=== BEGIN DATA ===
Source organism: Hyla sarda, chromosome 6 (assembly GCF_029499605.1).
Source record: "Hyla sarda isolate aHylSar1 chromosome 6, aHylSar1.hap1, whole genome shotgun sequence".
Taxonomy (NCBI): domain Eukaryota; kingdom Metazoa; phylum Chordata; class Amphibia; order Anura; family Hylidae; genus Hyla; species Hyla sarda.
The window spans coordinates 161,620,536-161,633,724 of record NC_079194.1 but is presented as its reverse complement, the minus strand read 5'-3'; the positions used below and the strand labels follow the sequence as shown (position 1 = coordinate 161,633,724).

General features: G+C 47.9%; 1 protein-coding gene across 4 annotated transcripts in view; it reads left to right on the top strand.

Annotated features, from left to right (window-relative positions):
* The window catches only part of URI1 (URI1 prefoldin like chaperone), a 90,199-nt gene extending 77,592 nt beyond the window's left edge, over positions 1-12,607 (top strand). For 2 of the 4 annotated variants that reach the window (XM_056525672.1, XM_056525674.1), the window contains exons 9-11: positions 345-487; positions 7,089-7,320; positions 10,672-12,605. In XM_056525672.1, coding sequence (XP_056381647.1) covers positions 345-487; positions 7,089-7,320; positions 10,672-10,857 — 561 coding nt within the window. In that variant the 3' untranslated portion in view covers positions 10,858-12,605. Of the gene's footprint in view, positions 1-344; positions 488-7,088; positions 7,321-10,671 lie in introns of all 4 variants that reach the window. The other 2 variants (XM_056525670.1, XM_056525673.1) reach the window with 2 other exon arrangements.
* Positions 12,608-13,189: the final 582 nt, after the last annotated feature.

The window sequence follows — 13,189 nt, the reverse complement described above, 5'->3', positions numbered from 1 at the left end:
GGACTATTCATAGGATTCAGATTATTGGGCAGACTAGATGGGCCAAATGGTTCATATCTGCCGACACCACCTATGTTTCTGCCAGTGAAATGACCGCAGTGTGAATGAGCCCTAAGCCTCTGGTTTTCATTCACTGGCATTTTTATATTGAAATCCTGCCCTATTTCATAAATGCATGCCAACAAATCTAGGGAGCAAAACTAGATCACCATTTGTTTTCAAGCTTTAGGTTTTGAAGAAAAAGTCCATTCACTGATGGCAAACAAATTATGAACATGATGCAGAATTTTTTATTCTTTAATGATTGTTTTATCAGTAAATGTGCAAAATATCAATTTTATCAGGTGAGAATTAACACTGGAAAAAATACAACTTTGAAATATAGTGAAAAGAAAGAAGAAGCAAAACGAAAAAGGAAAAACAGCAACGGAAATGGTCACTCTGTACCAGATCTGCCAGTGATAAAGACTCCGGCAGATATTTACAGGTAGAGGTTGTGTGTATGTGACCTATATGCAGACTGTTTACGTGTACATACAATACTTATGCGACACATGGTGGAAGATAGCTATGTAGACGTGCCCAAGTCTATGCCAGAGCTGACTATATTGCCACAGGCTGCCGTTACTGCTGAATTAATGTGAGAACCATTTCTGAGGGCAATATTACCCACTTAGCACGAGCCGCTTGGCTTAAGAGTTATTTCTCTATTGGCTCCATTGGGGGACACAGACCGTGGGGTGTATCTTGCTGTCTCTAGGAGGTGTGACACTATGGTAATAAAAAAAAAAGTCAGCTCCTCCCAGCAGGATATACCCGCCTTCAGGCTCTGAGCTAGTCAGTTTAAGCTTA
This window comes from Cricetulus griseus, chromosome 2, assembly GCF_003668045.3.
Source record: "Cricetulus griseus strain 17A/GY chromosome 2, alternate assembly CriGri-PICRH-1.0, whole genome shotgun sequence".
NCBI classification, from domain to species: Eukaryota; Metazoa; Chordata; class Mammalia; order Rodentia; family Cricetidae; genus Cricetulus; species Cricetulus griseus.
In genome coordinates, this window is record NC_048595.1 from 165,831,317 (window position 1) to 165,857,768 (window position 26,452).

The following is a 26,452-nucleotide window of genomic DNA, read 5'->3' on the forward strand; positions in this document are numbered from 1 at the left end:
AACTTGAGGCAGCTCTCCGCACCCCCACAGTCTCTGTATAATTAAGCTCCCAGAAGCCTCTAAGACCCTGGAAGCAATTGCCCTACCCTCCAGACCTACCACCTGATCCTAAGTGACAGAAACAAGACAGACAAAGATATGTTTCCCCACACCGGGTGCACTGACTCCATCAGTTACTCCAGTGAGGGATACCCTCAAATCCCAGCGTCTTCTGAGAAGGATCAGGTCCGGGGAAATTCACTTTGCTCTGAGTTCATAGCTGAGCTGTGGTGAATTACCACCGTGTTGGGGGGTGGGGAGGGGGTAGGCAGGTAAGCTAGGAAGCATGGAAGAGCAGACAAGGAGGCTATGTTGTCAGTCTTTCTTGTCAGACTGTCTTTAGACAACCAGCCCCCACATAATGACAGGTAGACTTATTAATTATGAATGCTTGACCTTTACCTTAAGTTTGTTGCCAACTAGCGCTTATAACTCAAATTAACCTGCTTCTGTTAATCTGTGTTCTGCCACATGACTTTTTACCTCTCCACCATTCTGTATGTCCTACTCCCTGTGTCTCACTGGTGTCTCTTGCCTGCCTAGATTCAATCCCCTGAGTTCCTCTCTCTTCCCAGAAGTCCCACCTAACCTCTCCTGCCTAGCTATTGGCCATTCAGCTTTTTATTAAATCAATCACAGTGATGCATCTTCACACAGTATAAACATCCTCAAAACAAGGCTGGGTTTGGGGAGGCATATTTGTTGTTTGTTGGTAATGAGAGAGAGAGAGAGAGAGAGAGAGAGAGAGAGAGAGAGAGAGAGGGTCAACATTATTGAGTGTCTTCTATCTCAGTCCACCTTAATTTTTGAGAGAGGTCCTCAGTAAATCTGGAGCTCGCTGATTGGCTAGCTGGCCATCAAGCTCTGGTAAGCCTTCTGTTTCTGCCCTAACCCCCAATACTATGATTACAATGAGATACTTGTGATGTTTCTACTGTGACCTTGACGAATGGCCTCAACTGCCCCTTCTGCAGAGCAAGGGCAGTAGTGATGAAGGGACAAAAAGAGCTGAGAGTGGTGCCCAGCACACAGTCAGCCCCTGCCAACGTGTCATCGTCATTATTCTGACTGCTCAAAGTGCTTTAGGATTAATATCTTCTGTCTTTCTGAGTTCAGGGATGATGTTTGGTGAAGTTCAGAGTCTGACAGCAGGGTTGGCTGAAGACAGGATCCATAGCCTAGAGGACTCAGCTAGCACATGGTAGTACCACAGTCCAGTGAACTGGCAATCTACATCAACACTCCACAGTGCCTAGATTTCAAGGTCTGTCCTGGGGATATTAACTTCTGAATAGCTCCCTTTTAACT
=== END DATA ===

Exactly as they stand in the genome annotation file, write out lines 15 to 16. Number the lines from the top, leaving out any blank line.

The following is a 26,452-nucleotide window of genomic DNA, read 5'->3' on the forward strand; positions in this document are numbered from 1 at the left end:
AACTTGAGGCAGCTCTCCGCACCCCCACAGTCTCTGTATAATTAAGCTCCCAGAAGCCTCTAAGACCCTGGAAGCAATTGCCCTACCCTCCAGACCTACCACCTGATCCTAAGTGACAGAAACAAGACAGACAAAGATATGTTTCCCCACACCGGGTGCACTGACTCCATCAGTTACTCCAGTGAGGGATACCCTCAAATCCCAGCGTCTTCTGAGAAGGATCAGGTCCGGGGAAATTCACTTTGCTCTGAGTTCATAGCTGAGCTGTGGTGAATTACCACCGTGTTGGGGGGTGGGGAGGGGGTAGGCAGGTAAGCTAGGAAGCATGGAAGAGCAGACAAGGAGGCTATGTTGTCAGTCTTTCTTGTCAGACTGTCTTTAGACAACCAGCCCCCACATAATGACAGGTAGACTTATTAATTATGAATGCTTGACCTTTACCTTAAGTTTGTTGCCAACTAGCGCTTATAACTCAAATTAACCTGCTTCTGTTAATCTGTGTTCTGCCACATGACTTTTTACCTCTCCACCATTCTGTATGTCCTACTCCCTGTGTCTCACTGGTGTCTCTTGCCTGCCTAGATTCAATCCCCTGAGTTCCTCTCTCTTCCCAGAAGTCCCACCTAACCTCTCCTGCCTAGCTATTGGCCATTCAGCTTTTTATTAAATCAATCACAGTGATGCATCTTCACACAGTATAAACATCCTCAAAACAAGGCTGGGTTTGGGGAGGCATATTTGTTGTTTGTTGGTAATGAGAGAGAGAGAGAGAGAGAGAGAGAGAGAGAGAGAGAGAGAGAGGGTCAACATTATTGAGTGTCTTCTATCTCAGTCCACCTTAATTTTTGAGAGAGGTCCTCAGTAAATCTGGAGCTCGCTGATTGGCTAGCTGGCCATCAAGCTCTGGTAAGCCTTCTGTTTCTGCCCTAACCCCCAATACTATGATTACAATGAGATACTTGTGATGTTTCTACTGTGACCTTGACGAATGGCCTCAACTGCCCCTTCTGCAGAGCAAGGGCAGTAGTGATGAAGGGACAAAAAGAGCTGAGAGTGGTGCCCAGCACACAGTCAGCCCCTGCCAACGTGTCATCGTCATTATTCTGACTGCTCAAAGTGCTTTAGGATTAATATCTTCTGTCTTTCTGAGTTCAGGGATGATGTTTGGTGAAGTTCAGAGTCTGACAGCAGGGTTGGCTGAAGACAGGATCCATAGCCTAGAGGACTCAGCTAGCACATGGTAGTACCACAGTCCAGTGAACTGGCAATCTACATCAACACTCCACAGTGCCTAGATTTCAAGGTCTGTCCTGGGGATATTAACTTCTGAATAGCTCCCTTTTAACT